Ball mount with SO239

Discussion in 'Ham Radio Discussions' started by W5DMG, Nov 6, 2012.

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  1. W5DMG

    W5DMG Ham Member QRZ Page

    I have been looking for a ball mount for my car that has an SO239 to mate with the antenna.
    But no one makes them, at least not yet.
    I emailed Jerry Breedlove about why these are not common.

    He said he has had many requests for them, but he had not found a way to make it.
    I told him I thought to just attach an SO239 chassis mount to a flat surface of the ball.
    Make sure that the center conductor of the 239 connects to the ball. Then attach a
    insulated wire to 1 of the 4 holes of the chassis mount and run it outside to the
    back plate. I was not real sure if that would work, but sounded proper.

    He replied back :

    I am looking for feedback on his reply...
  2. KY5U

    KY5U Subscriber QRZ Page

    The problem is that the ball mount is basically the center of the so239. The thread should be ground, but in the typical ball mount, the coax ground is attached to the car chassis and the center conductor to the ball. See the problem? The threads for the SO239 are sitting up on the ball with no way to get a ground from the chassis of the car down at the bottom. You can no doubt homebrew something.
    Last edited: Nov 6, 2012
  3. WA7KKP

    WA7KKP Ham Member QRZ Page

    au contraire, they were made. My dad had one, made by Master Mobile. Might have been an add-on, as it would bolt right over a standard sized ball mount. And I had one that was (I believe) made by Antenna Specialists.

    Why don't you do a little homebrew, starting with a soup can or similar item. If you're handy with snips, you could whittle one out in an hour or so. Just add an SO-239 jack, or maybe using a threaded barrel, and extend the screw with some running thread long enough and fat enough to fit snugly in the end. Or put it out the side, depending on what you need.

    Having it (or not) won't make much difference in your mobile installation, except make it look kinda spiffy. Most hams simply peeled the coax back and attached it with lugs.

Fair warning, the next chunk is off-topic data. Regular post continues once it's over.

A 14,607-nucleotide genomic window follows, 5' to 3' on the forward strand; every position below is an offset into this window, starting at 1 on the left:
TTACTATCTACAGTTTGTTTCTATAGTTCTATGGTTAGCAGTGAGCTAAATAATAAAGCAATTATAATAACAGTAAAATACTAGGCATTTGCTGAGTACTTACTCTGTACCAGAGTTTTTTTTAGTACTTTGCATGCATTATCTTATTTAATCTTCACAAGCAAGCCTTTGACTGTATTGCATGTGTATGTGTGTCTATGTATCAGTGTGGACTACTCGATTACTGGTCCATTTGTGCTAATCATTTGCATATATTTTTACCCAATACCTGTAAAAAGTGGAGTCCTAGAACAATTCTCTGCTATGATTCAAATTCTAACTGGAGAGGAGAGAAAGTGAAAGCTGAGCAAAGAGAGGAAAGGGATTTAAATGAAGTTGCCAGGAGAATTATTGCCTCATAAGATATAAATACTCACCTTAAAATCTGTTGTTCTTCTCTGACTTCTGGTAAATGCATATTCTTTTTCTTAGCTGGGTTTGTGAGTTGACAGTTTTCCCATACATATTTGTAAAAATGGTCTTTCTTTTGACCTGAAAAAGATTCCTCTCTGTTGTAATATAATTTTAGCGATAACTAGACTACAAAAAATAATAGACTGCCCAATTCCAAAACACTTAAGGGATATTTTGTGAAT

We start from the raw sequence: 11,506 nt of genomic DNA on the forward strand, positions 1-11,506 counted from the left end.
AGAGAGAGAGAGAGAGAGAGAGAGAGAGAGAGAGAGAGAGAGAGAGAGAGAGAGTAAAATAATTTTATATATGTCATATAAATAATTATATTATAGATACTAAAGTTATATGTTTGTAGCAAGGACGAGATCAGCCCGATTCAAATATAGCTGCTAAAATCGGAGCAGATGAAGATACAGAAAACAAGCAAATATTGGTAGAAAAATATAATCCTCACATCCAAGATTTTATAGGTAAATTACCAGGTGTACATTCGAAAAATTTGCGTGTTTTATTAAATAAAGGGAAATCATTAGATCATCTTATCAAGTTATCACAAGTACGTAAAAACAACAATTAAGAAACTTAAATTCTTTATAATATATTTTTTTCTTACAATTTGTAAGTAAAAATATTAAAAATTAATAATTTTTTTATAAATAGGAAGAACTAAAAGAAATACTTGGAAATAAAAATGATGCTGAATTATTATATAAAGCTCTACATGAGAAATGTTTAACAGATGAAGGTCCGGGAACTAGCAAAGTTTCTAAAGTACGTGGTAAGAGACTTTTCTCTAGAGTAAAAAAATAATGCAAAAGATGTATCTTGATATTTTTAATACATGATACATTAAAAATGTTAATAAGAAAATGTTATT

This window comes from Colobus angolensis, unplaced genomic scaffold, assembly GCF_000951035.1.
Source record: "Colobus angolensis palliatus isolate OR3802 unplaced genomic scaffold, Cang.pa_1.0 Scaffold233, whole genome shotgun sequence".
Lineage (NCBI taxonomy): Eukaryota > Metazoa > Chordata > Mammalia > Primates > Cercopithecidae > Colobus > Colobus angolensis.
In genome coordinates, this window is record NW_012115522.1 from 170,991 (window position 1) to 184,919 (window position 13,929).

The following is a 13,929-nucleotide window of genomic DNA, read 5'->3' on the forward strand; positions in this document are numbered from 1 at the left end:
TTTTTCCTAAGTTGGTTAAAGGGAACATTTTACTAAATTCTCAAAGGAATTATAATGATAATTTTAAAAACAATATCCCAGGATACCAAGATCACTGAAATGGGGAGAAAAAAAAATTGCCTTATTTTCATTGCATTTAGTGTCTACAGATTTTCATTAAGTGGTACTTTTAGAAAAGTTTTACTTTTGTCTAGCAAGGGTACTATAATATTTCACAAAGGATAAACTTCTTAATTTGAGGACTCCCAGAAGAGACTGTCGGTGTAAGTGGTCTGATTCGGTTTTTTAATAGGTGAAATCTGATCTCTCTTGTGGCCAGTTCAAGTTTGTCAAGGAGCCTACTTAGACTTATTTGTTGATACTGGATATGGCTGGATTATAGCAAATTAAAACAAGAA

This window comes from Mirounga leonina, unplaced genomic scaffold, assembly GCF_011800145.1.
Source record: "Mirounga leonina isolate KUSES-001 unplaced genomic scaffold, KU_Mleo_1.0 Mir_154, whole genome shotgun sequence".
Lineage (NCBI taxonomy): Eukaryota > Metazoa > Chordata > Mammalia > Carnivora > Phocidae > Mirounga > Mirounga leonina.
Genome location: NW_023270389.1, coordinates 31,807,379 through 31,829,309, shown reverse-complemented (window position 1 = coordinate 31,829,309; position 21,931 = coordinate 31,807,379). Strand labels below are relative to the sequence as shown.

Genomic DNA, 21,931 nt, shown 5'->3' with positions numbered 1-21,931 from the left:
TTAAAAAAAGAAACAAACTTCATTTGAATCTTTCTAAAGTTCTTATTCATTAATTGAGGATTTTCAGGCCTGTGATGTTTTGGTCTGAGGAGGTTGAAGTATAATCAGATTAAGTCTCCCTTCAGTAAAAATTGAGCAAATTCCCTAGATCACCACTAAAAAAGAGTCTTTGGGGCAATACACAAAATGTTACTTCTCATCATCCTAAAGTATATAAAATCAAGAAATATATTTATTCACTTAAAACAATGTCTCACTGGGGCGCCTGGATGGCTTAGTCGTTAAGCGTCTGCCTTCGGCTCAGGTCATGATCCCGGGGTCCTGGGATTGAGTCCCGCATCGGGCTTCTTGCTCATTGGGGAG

Gary WA7KKKP
  4. KY5U

    KY5U Subscriber QRZ Page

  5. K9STH

    K9STH Ham Member QRZ Page

    Ball mounts with an SO-239 were definitely manufactured for commercial two-way services in at least the 1950s and 1960s and probably later. Somewhere I have one such mount that was used in a low band system.

    Glen, K9STH
  6. WA4BRL

    WA4BRL Ham Member QRZ Page

    High Sierra makes it and it's only seventeen bucks!



    To see the web site/advert, CLICK HERE
  7. WB2WIK

    WB2WIK Premium Subscriber QRZ Page

    I looked at the High Sierra one, too, and can't figure out how the outer conductor of the coax gets grounded anywhere since it appears to be attached directly to the plastic insulator of the mount and not to the grounded ring...

    An accident? Or maybe something going on we can't see?
  8. W5DQ

    W5DQ Ham Member QRZ Page


    If I understand what he is looking for, the SO239 needs to be on the other end of the ball mount where the antenna attaches, not the coax. Some antennas have a PL-259 type of connection that screws onto a matching SO-239 mount.

    I could be wrong but that the way I understand what he is describing.
  9. WB2WIK

    WB2WIK Premium Subscriber QRZ Page

    You might be right.

    A UHF connector will never support an HF antenna, though, other than maybe a short Hamstick. Maybe. It's not designed to be a mechanical support, that's why God made 3/8"-24 stainless steel studs.:eek:
  10. W5DQ

    W5DQ Ham Member QRZ Page

    The infamous ATAS-100 and ATAS-120 mini-screwdriver antennas from Yaesu both use a PL-259 mount format. I had one (-100) for a while and used the Diamond K400 trunk mount and had limited success with it. A buddy tried the same mount with a -120 and could never get it to work correctly.

    Gene W5DQ
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